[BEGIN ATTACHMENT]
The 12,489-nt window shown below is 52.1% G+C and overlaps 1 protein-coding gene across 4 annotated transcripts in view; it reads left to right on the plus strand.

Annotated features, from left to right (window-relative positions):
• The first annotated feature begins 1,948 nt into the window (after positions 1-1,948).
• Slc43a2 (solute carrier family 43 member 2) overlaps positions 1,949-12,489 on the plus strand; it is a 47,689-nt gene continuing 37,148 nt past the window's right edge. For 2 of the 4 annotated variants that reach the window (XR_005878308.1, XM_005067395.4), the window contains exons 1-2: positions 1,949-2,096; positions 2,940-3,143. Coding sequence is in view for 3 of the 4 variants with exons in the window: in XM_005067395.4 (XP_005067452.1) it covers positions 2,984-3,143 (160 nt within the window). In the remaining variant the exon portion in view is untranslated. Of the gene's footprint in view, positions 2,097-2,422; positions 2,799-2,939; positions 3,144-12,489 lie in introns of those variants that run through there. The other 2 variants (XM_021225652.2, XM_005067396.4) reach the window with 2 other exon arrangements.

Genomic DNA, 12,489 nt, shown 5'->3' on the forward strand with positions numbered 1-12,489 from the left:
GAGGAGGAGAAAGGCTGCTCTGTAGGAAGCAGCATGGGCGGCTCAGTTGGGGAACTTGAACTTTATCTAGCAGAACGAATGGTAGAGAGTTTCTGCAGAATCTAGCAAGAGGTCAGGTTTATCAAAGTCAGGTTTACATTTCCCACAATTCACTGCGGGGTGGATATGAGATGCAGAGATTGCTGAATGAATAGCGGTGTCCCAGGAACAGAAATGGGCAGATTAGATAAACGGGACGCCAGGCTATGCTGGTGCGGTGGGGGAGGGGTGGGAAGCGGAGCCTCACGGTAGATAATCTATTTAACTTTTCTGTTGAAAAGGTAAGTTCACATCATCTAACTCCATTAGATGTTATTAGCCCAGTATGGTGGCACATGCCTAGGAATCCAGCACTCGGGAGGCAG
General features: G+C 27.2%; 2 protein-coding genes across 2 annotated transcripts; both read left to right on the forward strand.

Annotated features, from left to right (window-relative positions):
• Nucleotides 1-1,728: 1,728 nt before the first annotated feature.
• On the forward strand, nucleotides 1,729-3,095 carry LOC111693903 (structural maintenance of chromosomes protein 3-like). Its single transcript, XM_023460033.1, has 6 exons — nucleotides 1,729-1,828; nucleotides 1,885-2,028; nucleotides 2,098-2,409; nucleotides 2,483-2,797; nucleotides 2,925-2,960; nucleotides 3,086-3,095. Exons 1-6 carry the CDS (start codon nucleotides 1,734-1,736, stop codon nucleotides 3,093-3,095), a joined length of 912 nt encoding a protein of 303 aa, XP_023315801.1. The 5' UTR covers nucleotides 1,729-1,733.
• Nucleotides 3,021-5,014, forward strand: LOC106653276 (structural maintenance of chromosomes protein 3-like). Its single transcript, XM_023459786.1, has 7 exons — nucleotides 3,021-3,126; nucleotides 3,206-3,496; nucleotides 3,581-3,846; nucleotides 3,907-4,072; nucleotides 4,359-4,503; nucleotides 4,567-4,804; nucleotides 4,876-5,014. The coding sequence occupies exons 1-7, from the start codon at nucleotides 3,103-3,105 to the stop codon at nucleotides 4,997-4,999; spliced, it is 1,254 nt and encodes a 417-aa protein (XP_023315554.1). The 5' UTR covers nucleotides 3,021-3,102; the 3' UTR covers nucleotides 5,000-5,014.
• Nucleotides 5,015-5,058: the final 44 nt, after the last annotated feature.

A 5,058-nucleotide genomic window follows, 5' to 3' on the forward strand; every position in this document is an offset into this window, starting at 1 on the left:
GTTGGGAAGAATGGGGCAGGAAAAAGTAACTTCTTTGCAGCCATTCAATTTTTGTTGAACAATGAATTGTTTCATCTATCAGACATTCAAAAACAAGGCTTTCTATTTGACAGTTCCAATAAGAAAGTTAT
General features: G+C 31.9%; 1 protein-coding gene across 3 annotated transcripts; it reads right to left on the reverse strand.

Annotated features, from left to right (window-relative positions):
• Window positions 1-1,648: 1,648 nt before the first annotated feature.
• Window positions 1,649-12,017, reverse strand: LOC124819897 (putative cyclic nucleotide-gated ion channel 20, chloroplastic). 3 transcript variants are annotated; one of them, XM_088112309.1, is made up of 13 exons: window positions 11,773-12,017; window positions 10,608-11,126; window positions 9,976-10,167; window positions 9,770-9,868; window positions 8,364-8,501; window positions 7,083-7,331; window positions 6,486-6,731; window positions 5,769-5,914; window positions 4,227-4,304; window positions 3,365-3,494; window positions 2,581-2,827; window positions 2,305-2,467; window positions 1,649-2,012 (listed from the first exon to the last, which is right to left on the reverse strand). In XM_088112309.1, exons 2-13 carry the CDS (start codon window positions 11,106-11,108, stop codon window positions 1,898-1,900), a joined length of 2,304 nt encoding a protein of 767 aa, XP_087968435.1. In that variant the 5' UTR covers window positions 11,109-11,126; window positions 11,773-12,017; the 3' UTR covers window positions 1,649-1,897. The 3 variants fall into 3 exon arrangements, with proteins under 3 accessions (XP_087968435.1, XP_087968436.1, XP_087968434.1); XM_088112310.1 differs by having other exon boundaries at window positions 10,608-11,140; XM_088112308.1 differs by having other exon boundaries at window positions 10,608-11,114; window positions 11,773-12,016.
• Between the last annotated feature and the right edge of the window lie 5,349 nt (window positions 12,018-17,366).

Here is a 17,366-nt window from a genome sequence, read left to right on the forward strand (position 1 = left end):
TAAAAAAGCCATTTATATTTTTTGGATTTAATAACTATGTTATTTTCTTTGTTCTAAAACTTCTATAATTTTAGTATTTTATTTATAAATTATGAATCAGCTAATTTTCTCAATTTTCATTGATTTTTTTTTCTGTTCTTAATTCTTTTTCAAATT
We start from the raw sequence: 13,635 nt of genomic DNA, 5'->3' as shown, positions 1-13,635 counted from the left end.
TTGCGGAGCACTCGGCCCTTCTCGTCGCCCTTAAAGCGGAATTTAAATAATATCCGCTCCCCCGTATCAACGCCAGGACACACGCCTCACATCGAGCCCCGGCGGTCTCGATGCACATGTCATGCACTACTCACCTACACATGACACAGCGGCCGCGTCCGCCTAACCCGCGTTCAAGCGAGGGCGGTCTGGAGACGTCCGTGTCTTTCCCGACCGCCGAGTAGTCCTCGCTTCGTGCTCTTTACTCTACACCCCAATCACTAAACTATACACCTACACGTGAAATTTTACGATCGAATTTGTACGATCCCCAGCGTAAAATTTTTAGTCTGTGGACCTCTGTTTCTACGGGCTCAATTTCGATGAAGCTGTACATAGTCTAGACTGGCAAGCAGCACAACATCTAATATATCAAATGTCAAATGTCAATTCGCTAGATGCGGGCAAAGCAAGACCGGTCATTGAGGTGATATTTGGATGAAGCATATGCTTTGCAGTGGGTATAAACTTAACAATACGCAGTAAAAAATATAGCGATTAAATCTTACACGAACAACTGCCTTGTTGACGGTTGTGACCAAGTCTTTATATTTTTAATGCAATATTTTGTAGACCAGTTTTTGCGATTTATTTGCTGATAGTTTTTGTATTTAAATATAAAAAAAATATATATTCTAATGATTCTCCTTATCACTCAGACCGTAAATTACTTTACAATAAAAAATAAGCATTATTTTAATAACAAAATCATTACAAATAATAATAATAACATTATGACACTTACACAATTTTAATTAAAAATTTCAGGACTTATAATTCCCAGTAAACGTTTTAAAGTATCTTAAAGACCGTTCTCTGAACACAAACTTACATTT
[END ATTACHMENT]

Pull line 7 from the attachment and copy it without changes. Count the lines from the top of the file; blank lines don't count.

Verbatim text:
General features: G+C 27.2%; 2 protein-coding genes across 2 annotated transcripts; both read left to right on the forward strand.